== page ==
Professor Dudley Kingsnorth weighs in on Molycorp, Lynas and his latest rare earth market forecast
I would like to start this piece with a special thanks to Professor Dudley J. Kingsnorth of the Curtin Graduate School of Business, Curtin University; and through the Industrial Minerals Company of Australia Pty Ltd (“IMCOA”) who has graciously written our audience with an update on the rare earth market after just returning home from two weeks in China in time to see his Fremantle Dockers in the AFL Grand Final yesterday…
He starts with an important disclaimer that the rare earth market is complex and one that cannot be concluded in a simple statement. Due to the volume of relevant information and data, the following is quoted verbatim and below his letter you may access his most recent presentation China’s Industrial Minerals and Markets Conference.
Professor Kingsnorth writes: “…I do firmly believe that, with Mountain Pass (Molycorp) and Mt Weld (Lynas) coming on-line, that there is renewed confidence in the market on the part of consumers which is leading to a rejuvenation of the market. In essence, my position has not changed much over the past 6 months or so, but in identifying the difficulties that the suppliers face it is beholden upon me to identify the upside that is possible, but not a certainty…taken in context, as I believe your readers do, it should be seen as laying out the broad landscape that is the future.”
Highlights of his recent talking points at numerous conferences in China include the following on demand highlights:
- Demand in 2016 (±20%) 160,000t REO
- Demand in 2020 (±30%) 210,000t REO
- With the advent of LEDs the demand by the phosphor sector is weak.
Supply side highlights:
- Supply in 2016 (±20%) 180,000t REO
- Supply in 2020 (±30%) 250,000t REO
- HREEs will be in short supply, particularly in ROW
Professor Kingnorth goes on to write:
- Chinese rare earths suppliers are nervous about the advent of Mountain Pass and Mt Weld and have real concerns about an oversupply of LREEs, which will lead to low prices.
- Over the past few months and weeks both Molycorp and Lynas have stated that while they will commission their new facilities, to full Stage 2 design capacities within the next year or so, it will take time for the market to absorb that capacity, some 60,000tpa REO, and accordingly it may be some time before they operate at those capacities on a continuous basis.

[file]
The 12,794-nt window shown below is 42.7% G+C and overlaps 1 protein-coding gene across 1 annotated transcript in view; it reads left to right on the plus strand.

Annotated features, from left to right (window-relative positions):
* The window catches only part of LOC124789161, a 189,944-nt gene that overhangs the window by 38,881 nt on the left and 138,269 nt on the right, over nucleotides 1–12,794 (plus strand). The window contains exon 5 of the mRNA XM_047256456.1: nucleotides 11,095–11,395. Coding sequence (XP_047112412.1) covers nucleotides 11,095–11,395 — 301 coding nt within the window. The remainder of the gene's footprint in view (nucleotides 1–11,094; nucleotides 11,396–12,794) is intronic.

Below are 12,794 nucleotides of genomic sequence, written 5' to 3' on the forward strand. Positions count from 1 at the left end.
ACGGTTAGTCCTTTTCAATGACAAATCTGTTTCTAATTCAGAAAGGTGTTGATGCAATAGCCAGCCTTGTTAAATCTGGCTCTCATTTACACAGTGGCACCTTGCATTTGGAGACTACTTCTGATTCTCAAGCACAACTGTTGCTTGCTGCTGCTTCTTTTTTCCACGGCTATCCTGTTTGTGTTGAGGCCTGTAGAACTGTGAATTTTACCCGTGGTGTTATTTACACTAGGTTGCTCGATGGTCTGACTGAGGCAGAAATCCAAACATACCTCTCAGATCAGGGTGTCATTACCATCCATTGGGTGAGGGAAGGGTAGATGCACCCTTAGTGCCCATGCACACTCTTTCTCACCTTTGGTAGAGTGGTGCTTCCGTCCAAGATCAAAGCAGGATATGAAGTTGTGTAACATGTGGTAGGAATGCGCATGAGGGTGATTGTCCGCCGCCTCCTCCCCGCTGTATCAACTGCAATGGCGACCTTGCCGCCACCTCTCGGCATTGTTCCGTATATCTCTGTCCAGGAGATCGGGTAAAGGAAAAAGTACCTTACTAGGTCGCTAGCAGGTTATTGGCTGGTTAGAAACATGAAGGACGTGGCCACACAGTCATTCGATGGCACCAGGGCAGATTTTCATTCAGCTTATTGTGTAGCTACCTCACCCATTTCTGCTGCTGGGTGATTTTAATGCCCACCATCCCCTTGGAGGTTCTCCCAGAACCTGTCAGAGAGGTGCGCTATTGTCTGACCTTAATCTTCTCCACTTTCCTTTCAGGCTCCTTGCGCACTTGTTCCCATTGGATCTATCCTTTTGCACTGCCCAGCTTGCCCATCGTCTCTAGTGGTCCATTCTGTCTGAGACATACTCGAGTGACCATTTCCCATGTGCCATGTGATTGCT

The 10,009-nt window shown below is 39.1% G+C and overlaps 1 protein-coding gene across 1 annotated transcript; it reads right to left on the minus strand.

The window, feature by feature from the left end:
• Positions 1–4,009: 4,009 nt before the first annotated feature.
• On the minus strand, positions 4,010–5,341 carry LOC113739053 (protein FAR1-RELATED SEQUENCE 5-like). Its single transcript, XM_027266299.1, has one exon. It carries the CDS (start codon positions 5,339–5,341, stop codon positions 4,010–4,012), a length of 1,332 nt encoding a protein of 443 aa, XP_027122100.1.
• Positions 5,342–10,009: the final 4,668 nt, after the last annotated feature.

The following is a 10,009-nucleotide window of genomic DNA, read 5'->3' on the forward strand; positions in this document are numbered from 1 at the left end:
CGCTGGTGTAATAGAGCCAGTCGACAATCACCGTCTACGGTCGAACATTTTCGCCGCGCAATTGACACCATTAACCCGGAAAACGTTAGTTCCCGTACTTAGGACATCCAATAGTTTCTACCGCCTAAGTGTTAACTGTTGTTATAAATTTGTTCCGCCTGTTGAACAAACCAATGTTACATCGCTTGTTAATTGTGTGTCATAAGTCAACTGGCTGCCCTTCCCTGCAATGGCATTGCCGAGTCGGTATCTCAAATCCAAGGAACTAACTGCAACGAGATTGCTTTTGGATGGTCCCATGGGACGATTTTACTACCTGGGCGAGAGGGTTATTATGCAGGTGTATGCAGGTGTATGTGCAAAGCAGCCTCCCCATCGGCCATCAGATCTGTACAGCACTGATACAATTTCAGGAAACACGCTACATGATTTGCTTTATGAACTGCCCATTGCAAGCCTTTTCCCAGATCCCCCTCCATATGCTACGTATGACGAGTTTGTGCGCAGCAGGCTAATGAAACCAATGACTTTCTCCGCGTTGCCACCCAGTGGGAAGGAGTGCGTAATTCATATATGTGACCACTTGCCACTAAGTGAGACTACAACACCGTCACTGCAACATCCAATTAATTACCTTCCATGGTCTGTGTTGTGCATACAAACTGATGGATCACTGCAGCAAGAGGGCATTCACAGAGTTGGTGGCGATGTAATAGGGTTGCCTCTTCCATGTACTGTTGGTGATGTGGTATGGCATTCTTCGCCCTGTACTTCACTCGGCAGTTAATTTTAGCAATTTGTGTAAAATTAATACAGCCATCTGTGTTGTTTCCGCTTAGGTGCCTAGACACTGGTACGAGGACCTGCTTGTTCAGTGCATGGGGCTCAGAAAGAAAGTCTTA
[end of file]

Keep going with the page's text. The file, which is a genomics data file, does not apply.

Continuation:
- For LREE consumers we are entering a new era with a relative abundance and diversity of supply. I believe that with this new confidence that we will see the development of new applications and increased consumption of existing applications. SorbX by Molycorp is a prime example. Less focus on replace, reduce, recycle.
- Under the above conditions the market cannot accommodate another LREE project until 2017/18 at the earliest. In fact it is my view, based on the time Molycorp (>50 years’ experience) and Lynas (>50 years’ experience through Rhodia/Solvay Agreement) have taken to design, get approvals, raise funds, construct and start-up that we will not see.
- A major focus remains the identification and construction of new HREE projects – both in China and particularly in ROW. What about the upside – noting that there was no probability placed on this eventuating, but it is certainly much less than 50:50.
There are several potential developments on the demand side:
- Continued and growing use of LaNiH batteries, rather than the rapid replacement by Li-ion batteries as seen by many. The jury is still out on this one.
- High growth in demand for cerium-based chemicals for water and waste treatment.
- High growth in demand for rare earth magnets (15-25% p.a.) if it can be available at <US$75kg REO – noting that this could entail selective mining of those deposits that have higher Nd content. This potential demand cannot drive overall demand alone as at this price it does not support the production of Nd alone.
- The Perfect Day – it is a good event so it is not the perfect storm!! – is if the above 3 market developments occur simultaneously, then demand may exceed 250,000tpa REO for the first time in 2020.
Professor Kingsnorth comments at the end of his letter with regards to the above “…is an honest attempt by me, based upon my knowledge and experience, to lay out some of the future scenarios. I am not asking anyone to plan on this potential scenario, but just to consider taking it into account in their forward planning. Comment is welcome.”
Special courtesy, Professor Dudley J. Kingsnorth’s recent presentation from the China’s Industrial Minerals and Markets Conference.